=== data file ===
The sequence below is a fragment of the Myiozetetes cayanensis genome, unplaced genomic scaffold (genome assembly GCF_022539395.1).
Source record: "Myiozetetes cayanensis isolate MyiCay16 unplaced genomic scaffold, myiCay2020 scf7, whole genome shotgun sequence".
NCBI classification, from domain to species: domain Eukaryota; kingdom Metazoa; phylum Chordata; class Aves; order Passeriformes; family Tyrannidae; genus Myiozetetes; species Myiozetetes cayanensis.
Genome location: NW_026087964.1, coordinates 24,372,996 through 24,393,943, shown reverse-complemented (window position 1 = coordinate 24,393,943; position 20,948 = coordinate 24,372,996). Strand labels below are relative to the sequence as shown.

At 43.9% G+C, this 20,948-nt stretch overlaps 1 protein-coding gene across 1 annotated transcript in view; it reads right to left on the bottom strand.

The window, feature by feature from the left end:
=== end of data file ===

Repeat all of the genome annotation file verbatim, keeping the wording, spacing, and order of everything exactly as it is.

The sequence below is a fragment of the Myiozetetes cayanensis genome, unplaced genomic scaffold (genome assembly GCF_022539395.1).
Source record: "Myiozetetes cayanensis isolate MyiCay16 unplaced genomic scaffold, myiCay2020 scf7, whole genome shotgun sequence".
NCBI classification, from domain to species: domain Eukaryota; kingdom Metazoa; phylum Chordata; class Aves; order Passeriformes; family Tyrannidae; genus Myiozetetes; species Myiozetetes cayanensis.
Genome location: NW_026087964.1, coordinates 24,372,996 through 24,393,943, shown reverse-complemented (window position 1 = coordinate 24,393,943; position 20,948 = coordinate 24,372,996). Strand labels below are relative to the sequence as shown.

At 43.9% G+C, this 20,948-nt stretch overlaps 1 protein-coding gene across 1 annotated transcript in view; it reads right to left on the bottom strand.

The window, feature by feature from the left end: